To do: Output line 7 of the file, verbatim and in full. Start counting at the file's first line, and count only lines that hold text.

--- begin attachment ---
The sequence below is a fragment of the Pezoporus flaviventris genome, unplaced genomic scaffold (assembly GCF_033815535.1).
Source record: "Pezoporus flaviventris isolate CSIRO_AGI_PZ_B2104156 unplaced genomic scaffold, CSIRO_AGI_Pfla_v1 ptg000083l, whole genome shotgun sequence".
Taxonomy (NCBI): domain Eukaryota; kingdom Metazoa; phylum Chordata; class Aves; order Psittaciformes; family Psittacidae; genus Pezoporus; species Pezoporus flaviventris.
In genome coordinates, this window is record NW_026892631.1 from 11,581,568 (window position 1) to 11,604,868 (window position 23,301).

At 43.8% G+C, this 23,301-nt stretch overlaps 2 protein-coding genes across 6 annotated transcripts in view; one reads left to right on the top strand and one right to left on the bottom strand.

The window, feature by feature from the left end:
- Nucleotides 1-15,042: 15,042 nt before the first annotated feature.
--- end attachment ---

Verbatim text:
- Nucleotides 1-15,042: 15,042 nt before the first annotated feature.